ATLANTA – The LexisNexis® True Cost of Fraud℠ study reveals merchants are overwhelmed by increasing revenue losses to fraud. Now in its seventh year, the annual study shows a drastic upswing in retail fraud as merchants lost 1.32 percent of revenue to fraud in 2015 compared to 0.68 percent in 2014. While all merchant segments took a substantial hit on fraud losses as a percentage of revenue, international and mCommerce merchants were hardest hit with 1.56 percent and 1.68 percent lost, respectively.
A concern that appears to be a significant driver of fraud mitigation costs for merchants is that despite the use of automated systems to flag potentially fraudulent transactions, almost half (46 percent) of flagged transactions are still sent for manual review, leaving merchants to render a decision in almost three-quarters of these flagged transactions. Merchants allocate as much as one-fourth of costs dedicated to fraud prevention to manual reviews.
"Manual reviews are time-consuming and expensive, driving more costs into the business and causing customer friction, which can impact overall top-line revenue," said Dennis Becker, vice president, Corporate Markets, LexisNexis® Risk Solutions. "To address both issues, analyzing the solutions and decisions that contribute to the need for manual reviews is critical."
The LexisNexis Fraud Multiplier™, which calculates the total cost per dollar of fraud, hit an all-time low in 2015. The study shows this metric, which includes both direct and indirect costs, declined almost 28 percent, from $3.08 in 2014 to $2.23 in 2015. However, the drop in the overall fraud multiplier is not the good news that it may appear to be at first glance. With the surge in fraud through remote channels, merchants were increasingly liable for a greater portion of chargebacks. This has the effect of driving down the multiplier cost as it increases the direct losses relative to the other fraud-related expenses.
The study also reveals a surge in debit card fraud as fraudsters make a last-ditch effort to use stolen data before the arrival of EMV. Debit card-accepting merchants attributed 30 percent of fraud to this payment type in 2015 compared to 16 percent in 2014.
Qualitative interviews of financial institutions found that many are also contending with the same issues related to fraud being experienced by merchants. Consistent with merchant trends, financial institutions agree that debit card fraud is a growing challenge facing their industry. Financial industry executives are split on their assessment of chargebacks – one executive maintaining that they saw fewer chargebacks from merchants in 2015, another executive asserted success in transferring liability to merchants.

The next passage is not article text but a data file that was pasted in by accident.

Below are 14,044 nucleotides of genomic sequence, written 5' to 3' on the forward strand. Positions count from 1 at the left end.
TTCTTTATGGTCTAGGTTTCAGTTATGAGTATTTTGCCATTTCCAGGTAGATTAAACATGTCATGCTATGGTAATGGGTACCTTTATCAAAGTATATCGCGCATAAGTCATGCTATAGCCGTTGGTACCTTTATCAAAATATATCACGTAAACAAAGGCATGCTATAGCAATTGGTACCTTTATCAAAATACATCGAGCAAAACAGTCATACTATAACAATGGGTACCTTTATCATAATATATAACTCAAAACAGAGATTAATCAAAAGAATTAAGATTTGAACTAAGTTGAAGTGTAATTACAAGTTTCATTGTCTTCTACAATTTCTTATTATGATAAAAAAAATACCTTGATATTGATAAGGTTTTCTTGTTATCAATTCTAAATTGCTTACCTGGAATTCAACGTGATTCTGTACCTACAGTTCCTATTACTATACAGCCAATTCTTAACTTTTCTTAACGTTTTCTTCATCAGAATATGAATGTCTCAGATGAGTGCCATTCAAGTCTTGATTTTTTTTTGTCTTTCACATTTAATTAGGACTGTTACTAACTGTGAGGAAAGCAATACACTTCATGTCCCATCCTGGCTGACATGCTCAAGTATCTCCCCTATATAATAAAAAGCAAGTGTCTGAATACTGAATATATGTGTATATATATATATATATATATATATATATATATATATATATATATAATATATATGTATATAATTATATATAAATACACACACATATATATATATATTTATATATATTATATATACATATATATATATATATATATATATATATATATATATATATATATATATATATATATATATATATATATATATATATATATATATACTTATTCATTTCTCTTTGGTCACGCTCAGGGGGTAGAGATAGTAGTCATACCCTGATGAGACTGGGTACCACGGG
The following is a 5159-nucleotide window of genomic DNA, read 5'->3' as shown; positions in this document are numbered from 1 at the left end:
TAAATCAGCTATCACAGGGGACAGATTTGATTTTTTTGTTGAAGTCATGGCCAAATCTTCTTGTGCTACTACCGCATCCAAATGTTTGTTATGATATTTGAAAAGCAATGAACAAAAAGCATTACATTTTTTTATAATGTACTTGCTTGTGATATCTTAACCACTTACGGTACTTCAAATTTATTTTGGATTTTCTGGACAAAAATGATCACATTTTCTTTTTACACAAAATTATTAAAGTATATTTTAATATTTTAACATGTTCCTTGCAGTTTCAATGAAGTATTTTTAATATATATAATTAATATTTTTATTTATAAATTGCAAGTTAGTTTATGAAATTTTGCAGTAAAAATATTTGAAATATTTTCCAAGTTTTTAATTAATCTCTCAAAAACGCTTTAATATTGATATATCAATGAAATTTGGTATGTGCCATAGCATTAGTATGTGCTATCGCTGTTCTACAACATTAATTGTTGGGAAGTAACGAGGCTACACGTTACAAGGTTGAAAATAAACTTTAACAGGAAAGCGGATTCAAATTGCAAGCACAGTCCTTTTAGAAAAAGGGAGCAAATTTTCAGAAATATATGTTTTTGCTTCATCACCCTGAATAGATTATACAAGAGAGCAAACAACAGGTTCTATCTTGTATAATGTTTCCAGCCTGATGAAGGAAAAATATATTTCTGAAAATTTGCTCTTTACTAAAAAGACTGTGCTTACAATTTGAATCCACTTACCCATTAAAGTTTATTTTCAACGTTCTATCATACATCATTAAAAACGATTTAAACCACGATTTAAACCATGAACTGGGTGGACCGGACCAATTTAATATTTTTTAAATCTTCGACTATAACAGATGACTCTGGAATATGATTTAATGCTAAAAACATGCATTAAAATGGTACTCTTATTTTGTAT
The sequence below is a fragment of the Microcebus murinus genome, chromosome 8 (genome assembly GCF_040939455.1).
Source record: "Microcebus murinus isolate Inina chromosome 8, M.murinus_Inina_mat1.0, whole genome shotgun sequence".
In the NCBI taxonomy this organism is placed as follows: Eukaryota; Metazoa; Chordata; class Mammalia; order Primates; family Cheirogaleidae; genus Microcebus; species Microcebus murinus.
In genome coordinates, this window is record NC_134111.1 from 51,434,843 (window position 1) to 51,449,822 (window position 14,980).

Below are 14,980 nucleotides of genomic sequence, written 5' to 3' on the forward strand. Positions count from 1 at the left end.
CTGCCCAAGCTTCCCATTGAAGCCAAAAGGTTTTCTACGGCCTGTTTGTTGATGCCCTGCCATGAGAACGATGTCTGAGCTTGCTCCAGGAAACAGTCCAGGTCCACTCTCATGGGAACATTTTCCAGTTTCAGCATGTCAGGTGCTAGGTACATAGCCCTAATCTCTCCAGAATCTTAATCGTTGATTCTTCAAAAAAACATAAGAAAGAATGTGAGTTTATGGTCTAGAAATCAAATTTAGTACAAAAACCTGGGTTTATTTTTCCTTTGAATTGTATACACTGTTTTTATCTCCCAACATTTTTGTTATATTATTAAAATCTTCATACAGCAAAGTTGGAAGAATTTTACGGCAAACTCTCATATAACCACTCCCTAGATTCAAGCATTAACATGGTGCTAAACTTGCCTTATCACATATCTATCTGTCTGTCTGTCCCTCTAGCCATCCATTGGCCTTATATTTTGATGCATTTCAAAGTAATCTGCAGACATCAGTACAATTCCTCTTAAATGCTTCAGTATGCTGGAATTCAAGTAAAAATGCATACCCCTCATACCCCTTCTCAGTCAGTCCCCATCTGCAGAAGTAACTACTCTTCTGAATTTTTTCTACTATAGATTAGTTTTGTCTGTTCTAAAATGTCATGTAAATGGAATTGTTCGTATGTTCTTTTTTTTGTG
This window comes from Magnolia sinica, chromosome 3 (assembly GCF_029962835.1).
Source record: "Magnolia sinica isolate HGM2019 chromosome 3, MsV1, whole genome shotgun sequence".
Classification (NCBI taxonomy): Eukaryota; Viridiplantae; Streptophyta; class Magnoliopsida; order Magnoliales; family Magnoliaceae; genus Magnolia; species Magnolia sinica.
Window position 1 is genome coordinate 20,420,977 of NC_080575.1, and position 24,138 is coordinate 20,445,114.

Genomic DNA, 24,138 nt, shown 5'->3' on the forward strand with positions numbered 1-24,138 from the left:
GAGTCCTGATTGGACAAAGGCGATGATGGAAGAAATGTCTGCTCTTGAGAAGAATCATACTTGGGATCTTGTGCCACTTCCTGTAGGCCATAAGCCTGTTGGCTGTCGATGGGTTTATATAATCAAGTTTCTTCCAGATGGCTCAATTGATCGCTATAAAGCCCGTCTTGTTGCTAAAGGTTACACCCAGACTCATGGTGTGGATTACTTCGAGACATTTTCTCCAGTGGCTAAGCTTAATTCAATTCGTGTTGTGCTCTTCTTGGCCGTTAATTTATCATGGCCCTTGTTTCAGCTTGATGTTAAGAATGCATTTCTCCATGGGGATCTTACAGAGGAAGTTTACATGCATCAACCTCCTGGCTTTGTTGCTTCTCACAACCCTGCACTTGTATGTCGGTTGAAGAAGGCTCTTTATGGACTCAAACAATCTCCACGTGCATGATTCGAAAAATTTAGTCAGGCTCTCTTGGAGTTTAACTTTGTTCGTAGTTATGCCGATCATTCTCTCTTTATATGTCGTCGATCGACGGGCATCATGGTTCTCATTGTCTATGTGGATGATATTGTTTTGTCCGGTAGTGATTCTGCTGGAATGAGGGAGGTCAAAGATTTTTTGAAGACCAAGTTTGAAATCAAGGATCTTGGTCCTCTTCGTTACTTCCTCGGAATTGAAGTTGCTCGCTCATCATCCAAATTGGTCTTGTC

About LexisNexis Risk Solutions
LexisNexis Risk Solutions harnesses the power of data and advanced analytics to provide insights that help businesses and governmental entities reduce risk and improve decisions to benefit people around the globe. We provide data and technology solutions for a wide range of industries including insurance, financial services, healthcare and government. Headquartered in metro Atlanta, Georgia, we have offices throughout the world and are part of RELX Group (LSE: REL/NYSE: RELX), a global provider of information and analytics for professional and business customers across industries. RELX is a FTSE 100 company and is based in London. For more information, please visit www.risk.lexisnexis.com and www.relx.com.
LexisNexis® Risk Solutions conducts the True Cost of Fraud study annually to understand U.S. retail merchant fraud. LexisNexis Risk Solutions partnered with Javelin to field an online survey using a merchant panel comprising 959 risk and fraud decision-makers and influencers. The merchant panel includes representatives of all company sizes, industry segments, channels, and payment methods. The overall margin of sampling error is +/-3.16 percentage points at the 95 percent confidence interval; the margin of error is larger for subsets of respondents. Overall merchant data for all years in the survey history were weighted according to the U.S. Census employee size and industry distribution.
Executive qualitative interviews were also conducted with financial institutions to obtain their perspective on fraud losses. A total of six interviews were completed with risk and fraud executives.